Tuesday, August 17, 2010

What you don't know about ADHD

I no longer think my first grader has Attention Deficit Hyperactivity Disorder. I think he is just hyperactive! We did a little test to see if he is at risk for ADHD and he is not. I think this new study on ADHD is really interesting and it makes sense when you hear about the misdiagnosis of ADHD. I am also posting an article on the truth about ADHD from Dr. Joy Miller. I did not realize the seriousness of the disorder. She was a great resource for me!

FROM NBC: A new study finds the youngest kids in class are more likely to be diagnosed with Attention Deficit-Hyperactivity Disorder than the oldest.

What's unclear -- is whether those youngest children truly have ADHD or whether they're simply more immature than the older kids -- making it seem like they have a clinical problem. The new research from Michigan State University finds those younger children are 60-percent more likely to receive an ADHD diagnosis than their older classmates.

Younger children diagnosed with ADHD were also more likely to use an ADHD medication.

From Dr. Joy Miller:

What do Issac Newton, Pablo Picasso, John F. Kennedy, Edgar Allan Poe, Michael Jordon, Winston Churchill, Abe Lincoln, Walt Disney, Van Gogh and Albert Einstein all have in common? Would you believe this famous group all had a disorder called Attention Deficit Disorder. Normally viewed as a negative diagnosis, many famous individuals with the disorder have changed the world with their vision, passion, and talents.

Unfortunately, many people view Attention Deficit Disorder as nothing more than a fad, an excuse for lazy behavior, or a lack of discipline within the home and school environment.
What is the truth about attention deficit disorder?

• Attention deficit disorder is a proven psychological diagnosis which is a hereditary, neurobiological condition causing difficulties with concentration, organizational planning, memory, impulse control, hyperactivity, and distractibility. Generally these symptoms are noticed in early childhood with an onset as young as age 4 or 5. Diagnostically, ADD has been divided into two categories--those who have difficulty with inattention and distractibility, and those who experience difficulty with impulses and hyperactivity.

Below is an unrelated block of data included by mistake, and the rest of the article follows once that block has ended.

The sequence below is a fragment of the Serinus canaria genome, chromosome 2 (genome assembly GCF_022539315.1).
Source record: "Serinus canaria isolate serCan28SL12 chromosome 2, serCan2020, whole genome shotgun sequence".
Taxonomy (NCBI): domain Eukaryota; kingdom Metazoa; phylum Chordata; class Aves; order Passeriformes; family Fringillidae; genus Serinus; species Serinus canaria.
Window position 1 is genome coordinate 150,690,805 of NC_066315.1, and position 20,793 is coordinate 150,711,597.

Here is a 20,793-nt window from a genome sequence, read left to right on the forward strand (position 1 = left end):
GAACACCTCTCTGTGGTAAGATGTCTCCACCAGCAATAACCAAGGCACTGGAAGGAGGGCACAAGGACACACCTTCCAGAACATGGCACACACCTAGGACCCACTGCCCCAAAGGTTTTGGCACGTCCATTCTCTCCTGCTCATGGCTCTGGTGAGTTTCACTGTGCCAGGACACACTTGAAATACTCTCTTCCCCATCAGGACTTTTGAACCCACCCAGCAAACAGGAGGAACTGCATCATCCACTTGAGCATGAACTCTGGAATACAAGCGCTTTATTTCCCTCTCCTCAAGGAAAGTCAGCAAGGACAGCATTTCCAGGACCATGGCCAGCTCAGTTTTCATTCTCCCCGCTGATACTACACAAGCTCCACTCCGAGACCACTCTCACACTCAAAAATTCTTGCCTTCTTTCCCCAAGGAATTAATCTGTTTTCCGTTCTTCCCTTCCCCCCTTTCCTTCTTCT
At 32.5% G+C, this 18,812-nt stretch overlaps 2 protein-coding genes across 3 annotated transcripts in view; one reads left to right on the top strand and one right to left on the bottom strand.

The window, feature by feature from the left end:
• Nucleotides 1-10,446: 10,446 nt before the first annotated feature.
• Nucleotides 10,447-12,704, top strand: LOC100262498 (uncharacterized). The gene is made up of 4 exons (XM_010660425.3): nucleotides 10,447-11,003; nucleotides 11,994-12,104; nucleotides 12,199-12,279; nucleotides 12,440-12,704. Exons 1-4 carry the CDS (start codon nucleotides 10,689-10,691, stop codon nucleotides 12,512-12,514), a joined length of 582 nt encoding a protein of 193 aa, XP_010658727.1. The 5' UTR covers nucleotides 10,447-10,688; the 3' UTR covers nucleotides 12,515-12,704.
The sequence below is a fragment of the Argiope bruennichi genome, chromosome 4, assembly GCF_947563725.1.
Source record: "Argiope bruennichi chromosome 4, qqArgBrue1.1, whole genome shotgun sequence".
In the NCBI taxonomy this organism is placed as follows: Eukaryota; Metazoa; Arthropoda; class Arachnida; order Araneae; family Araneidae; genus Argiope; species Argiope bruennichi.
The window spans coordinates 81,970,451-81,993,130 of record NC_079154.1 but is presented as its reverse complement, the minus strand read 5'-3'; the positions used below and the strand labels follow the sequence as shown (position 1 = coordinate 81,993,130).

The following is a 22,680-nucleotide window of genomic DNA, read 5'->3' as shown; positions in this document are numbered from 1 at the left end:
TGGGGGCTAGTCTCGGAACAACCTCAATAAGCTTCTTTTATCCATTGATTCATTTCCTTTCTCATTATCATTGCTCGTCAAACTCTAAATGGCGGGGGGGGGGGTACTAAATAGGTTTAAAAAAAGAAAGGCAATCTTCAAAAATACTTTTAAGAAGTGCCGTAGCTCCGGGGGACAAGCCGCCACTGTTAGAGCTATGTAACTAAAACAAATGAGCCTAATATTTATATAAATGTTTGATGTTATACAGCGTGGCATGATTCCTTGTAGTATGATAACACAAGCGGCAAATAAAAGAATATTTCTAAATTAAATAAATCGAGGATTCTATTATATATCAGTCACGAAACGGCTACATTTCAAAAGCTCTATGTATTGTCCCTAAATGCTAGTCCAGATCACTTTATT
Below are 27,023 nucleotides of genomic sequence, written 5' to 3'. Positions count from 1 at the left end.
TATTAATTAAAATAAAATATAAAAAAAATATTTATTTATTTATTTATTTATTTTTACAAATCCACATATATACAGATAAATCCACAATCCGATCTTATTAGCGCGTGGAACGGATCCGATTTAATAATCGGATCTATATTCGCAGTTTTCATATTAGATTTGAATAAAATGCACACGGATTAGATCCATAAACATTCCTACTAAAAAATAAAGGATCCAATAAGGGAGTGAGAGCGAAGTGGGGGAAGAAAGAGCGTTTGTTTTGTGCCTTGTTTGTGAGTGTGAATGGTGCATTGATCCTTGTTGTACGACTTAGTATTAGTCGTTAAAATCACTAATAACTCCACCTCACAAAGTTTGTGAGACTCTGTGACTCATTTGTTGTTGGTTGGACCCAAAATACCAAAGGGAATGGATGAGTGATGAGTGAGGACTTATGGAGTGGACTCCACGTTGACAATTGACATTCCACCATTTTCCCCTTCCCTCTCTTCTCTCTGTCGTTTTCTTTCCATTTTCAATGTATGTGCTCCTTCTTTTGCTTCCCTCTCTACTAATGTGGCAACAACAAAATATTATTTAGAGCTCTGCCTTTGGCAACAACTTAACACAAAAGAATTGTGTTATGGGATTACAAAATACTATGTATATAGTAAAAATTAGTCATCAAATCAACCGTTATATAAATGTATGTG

Many people believe that ADD has become the catch-all for all types of disruptive behaviors in school age children, teens, and even adults. But, the common characteristics are very specific. Following is a list of some of the more common characteristics:
• Difficulty with careless mistakes, not giving close attention to detail.
• Difficulty with follow-through on instructions, often with problems completing projects.
• Tendency to lose things
• Easily distracted by external stimulus and trouble focusing attention
• Mood swings
• Fidgeting and restlessness
• Often creative, intuitive, and highly intelligent
• Sense of insecurity and low-self esteem
• Always “on the go’ or “driven by a motor”
• Forgetfulness
• Impatience or a low tolerance for frustration
• Difficulty with organization
• Family history of ADD, depression, substance abuse, or impulse control

What can we do if we suspect our child has attention deficit disorder? First, it is important to find a professional who specializes in attention deficit disorders. Typically, the professional will assess the client by gathering a history, evaluating of symptoms present, interviewing parents, teachers, or significant others, and through psychological testing. It is important to access a professional evaluation because other conditions may easily be mistaken for an ADD diagnosis. Treatment includes diagnosis, education, structuring, coaching, and the use of medication.

What are some specific things that parents can do if their child has been diagnosed with ADD? The most important thing is to educate yourself about the disorder and methods of treatment. The more you know about the disorder, the more you can do to help with structuring and coaching to enhance your child’s learning. It is important for parents discuss the diagnosis with their child’s teacher. If the school district appears to have resistance to working with your child, it is essential you advocate for changes and assistance. Children with ADD are protected under the law, and school districts are required to provide individualized services as necessary.

Need some tips to help your ADDer?
1. Use praise and feedback to enhance self esteem and performance.
2. Teach organizational skills with the use of schedule books, highlighters, notepads, underlining & outlining, alarm clocks, and computers.
3. Create visual reminders and cues
4. Structure is a key to success. Create lists, reminders and visual cues to enhance performance
5. Give your child responsibility whenever possible
6. Negotiate versus struggling
7. Be specific about any requests or tasks. Use short sentences and be direct about what you want accomplished.
8. Exercise is a key for a balanced lifestyle.
9. Join the local CHADD (Children with Attention Deficit Disorder) group by calling 655-0686.

Children spend the greatest part of their day in schools. What are some specific things schools can do to assist children with ADD?
• arrange for study buddies
• encourage reading aloud
• repeat, repeat, repeat
• use daily progress reports
• watch for “sparkling moments” (creative, spontaneous)
• use computers whenever possible
• teach test-taking
• make a game of things
• break down tasks
• teach tricks for memorization(slogans, rhymes, symbols)

Dr. Joy Miller is an internationally known licensed psychotherapist, professional trainer and author. You can find more articles from Dr. Joy at JoyMiller.com

-NewsAnchorMom Jen

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